Ahead of today’s meet over Ladakh standoff, India signals a realistic approach

Hindustan Times, New Delhi | By
Jun 06, 2020 07:14 AM IST

Officials indicate that Saturday’s border talks between Indian and Chinese military officials, led by lieutenant generals from both armies, may not lead to a breakthrough

Indian military officials will walk into a meeting on Saturday with their Chinese counterparts to attempt to resolve the month-long row over the Line of Actual Control with the knowledge that it may not be possible to achieve an immediate breakthrough to the Ladakh standoff, people familiar with the development told Hindustan Times.

Special Representatives of India and China on the Boundary Question, NSA Ajit Doval and Chinese foreign minister Wang Yi, held the 22nd round of talks in December 2019(ANI)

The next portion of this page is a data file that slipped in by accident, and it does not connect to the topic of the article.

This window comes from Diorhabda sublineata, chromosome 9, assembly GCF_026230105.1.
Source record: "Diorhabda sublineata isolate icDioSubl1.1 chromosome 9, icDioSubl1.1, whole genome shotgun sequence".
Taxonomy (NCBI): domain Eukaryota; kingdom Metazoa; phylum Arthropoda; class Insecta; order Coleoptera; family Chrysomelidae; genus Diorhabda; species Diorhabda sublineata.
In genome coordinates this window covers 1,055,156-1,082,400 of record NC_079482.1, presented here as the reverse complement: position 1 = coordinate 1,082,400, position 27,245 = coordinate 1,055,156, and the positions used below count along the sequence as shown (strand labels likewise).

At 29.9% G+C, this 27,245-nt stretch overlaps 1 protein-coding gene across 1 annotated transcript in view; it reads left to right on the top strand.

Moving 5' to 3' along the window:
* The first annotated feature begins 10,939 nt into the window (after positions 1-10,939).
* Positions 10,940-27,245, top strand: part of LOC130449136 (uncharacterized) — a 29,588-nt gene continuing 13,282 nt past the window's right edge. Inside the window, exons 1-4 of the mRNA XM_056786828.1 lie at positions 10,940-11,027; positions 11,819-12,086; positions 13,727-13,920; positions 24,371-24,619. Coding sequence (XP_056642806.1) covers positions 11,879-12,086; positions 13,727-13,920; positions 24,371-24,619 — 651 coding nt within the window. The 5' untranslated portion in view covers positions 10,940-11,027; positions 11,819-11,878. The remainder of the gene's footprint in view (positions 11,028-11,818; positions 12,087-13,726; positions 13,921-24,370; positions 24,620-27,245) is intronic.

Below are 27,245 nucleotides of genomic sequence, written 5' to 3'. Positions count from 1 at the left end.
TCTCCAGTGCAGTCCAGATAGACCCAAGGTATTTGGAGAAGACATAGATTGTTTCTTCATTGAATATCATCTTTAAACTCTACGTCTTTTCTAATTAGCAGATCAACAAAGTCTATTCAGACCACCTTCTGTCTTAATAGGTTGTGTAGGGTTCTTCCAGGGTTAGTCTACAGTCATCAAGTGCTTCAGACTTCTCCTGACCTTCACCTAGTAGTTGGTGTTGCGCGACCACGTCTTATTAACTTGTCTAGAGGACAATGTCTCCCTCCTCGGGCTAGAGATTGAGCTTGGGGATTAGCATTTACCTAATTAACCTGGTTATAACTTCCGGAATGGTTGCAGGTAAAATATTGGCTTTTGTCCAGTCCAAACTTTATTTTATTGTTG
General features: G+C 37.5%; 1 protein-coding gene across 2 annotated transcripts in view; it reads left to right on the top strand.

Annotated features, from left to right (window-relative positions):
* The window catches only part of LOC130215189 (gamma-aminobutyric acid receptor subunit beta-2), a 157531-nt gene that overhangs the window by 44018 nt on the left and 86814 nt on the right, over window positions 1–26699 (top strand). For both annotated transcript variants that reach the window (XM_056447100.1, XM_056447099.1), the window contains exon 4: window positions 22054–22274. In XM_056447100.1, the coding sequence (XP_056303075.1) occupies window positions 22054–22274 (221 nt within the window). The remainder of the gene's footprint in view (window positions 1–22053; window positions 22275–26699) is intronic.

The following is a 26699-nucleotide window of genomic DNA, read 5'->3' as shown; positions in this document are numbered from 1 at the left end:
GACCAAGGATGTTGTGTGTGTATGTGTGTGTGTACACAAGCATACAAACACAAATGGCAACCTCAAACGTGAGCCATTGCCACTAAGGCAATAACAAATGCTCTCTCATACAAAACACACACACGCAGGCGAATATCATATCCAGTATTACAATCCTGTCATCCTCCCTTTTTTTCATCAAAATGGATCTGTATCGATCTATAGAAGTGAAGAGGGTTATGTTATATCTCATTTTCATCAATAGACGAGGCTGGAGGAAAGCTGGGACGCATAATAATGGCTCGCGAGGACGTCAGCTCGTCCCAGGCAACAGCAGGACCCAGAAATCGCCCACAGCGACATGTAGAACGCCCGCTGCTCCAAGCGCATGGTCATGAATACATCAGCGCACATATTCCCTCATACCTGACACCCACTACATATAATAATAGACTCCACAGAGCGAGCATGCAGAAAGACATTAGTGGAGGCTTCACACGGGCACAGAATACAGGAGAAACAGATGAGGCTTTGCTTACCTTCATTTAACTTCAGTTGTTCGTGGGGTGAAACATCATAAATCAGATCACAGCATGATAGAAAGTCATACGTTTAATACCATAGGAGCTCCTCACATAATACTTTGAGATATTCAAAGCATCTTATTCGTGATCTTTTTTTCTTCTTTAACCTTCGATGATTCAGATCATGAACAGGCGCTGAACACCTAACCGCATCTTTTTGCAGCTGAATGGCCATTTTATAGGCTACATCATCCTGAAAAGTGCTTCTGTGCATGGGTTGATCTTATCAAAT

Special Representatives of India and China on the Boundary Question, NSA Ajit Doval and Chinese foreign minister Wang Yi, held the 22nd round of talks in December 2019(ANI)

Saturday’s meeting is the first high-level meeting between Lt General Harinder Singh, the general officer commanding of Leh-based 14 Corps, and his Chinese counterpart who heads the People’s Liberation Army’s Group Army since the May 5 scuffle between soldiers near Pangong lake and subsequent stand-off at Galwan riverulet.

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The last round of talks between delegations led by two major general-rank officers of the two armies on June 2 had been inconclusive.

Officials, however, underline that it was a positive sign that both sides were talking to each other through established military and diplomatic channels. But the dialogue does not mean an immediate resolution. “This is the eventuality that we are prepared for,” one of them said.

India has already made it clear it wants the Chinese troops to move back and restore status quo ante on the four positions.